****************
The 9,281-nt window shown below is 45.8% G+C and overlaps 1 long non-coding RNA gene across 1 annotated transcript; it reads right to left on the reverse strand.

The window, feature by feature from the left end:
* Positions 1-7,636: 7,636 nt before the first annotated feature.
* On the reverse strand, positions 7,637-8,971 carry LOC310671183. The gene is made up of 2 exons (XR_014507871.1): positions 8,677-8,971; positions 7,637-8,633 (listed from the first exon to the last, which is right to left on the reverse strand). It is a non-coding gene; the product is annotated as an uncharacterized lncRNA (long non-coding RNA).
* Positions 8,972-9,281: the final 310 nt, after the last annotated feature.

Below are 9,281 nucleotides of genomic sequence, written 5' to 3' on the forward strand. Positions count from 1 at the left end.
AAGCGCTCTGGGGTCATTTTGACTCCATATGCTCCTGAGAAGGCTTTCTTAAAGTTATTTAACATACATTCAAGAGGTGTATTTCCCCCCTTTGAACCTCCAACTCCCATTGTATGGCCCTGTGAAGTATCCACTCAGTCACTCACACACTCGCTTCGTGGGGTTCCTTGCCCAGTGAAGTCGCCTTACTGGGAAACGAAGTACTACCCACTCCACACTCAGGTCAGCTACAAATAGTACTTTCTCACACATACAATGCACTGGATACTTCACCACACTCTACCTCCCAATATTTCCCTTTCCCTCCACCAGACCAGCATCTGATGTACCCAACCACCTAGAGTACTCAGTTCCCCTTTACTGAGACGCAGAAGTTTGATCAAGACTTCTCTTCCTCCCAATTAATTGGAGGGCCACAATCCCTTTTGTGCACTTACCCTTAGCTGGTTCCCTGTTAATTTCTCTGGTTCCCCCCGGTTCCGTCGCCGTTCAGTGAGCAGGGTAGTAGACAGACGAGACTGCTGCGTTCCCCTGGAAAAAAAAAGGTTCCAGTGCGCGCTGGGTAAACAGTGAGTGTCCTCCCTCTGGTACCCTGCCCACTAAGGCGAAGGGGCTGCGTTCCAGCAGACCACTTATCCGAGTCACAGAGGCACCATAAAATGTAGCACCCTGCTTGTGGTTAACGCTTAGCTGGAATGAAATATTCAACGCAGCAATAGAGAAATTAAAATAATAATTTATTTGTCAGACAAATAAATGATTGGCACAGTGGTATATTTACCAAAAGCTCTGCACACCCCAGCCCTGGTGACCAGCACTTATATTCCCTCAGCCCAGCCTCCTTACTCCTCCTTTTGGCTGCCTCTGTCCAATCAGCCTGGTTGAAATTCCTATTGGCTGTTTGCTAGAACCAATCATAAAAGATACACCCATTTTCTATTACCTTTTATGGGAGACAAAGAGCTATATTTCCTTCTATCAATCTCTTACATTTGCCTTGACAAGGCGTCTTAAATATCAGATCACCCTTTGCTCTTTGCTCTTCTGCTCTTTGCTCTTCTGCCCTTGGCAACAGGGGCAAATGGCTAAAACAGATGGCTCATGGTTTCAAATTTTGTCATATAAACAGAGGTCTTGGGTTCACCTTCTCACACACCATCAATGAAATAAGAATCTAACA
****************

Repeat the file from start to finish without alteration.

The 9,281-nt window shown below is 45.8% G+C and overlaps 1 long non-coding RNA gene across 1 annotated transcript; it reads right to left on the reverse strand.

The window, feature by feature from the left end:
* Positions 1-7,636: 7,636 nt before the first annotated feature.
* On the reverse strand, positions 7,637-8,971 carry LOC310671183. The gene is made up of 2 exons (XR_014507871.1): positions 8,677-8,971; positions 7,637-8,633 (listed from the first exon to the last, which is right to left on the reverse strand). It is a non-coding gene; the product is annotated as an uncharacterized lncRNA (long non-coding RNA).
* Positions 8,972-9,281: the final 310 nt, after the last annotated feature.

Below are 9,281 nucleotides of genomic sequence, written 5' to 3' on the forward strand. Positions count from 1 at the left end.
AAGCGCTCTGGGGTCATTTTGACTCCATATGCTCCTGAGAAGGCTTTCTTAAAGTTATTTAACATACATTCAAGAGGTGTATTTCCCCCCTTTGAACCTCCAACTCCCATTGTATGGCCCTGTGAAGTATCCACTCAGTCACTCACACACTCGCTTCGTGGGGTTCCTTGCCCAGTGAAGTCGCCTTACTGGGAAACGAAGTACTACCCACTCCACACTCAGGTCAGCTACAAATAGTACTTTCTCACACATACAATGCACTGGATACTTCACCACACTCTACCTCCCAATATTTCCCTTTCCCTCCACCAGACCAGCATCTGATGTACCCAACCACCTAGAGTACTCAGTTCCCCTTTACTGAGACGCAGAAGTTTGATCAAGACTTCTCTTCCTCCCAATTAATTGGAGGGCCACAATCCCTTTTGTGCACTTACCCTTAGCTGGTTCCCTGTTAATTTCTCTGGTTCCCCCCGGTTCCGTCGCCGTTCAGTGAGCAGGGTAGTAGACAGACGAGACTGCTGCGTTCCCCTGGAAAAAAAAAGGTTCCAGTGCGCGCTGGGTAAACAGTGAGTGTCCTCCCTCTGGTACCCTGCCCACTAAGGCGAAGGGGCTGCGTTCCAGCAGACCACTTATCCGAGTCACAGAGGCACCATAAAATGTAGCACCCTGCTTGTGGTTAACGCTTAGCTGGAATGAAATATTCAACGCAGCAATAGAGAAATTAAAATAATAATTTATTTGTCAGACAAATAAATGATTGGCACAGTGGTATATTTACCAAAAGCTCTGCACACCCCAGCCCTGGTGACCAGCACTTATATTCCCTCAGCCCAGCCTCCTTACTCCTCCTTTTGGCTGCCTCTGTCCAATCAGCCTGGTTGAAATTCCTATTGGCTGTTTGCTAGAACCAATCATAAAAGATACACCCATTTTCTATTACCTTTTATGGGAGACAAAGAGCTATATTTCCTTCTATCAATCTCTTACATTTGCCTTGACAAGGCGTCTTAAATATCAGATCACCCTTTGCTCTTTGCTCTTCTGCTCTTTGCTCTTCTGCCCTTGGCAACAGGGGCAAATGGCTAAAACAGATGGCTCATGGTTTCAAATTTTGTCATATAAACAGAGGTCTTGGGTTCACCTTCTCACACACCATCAATGAAATAAGAATCTAACA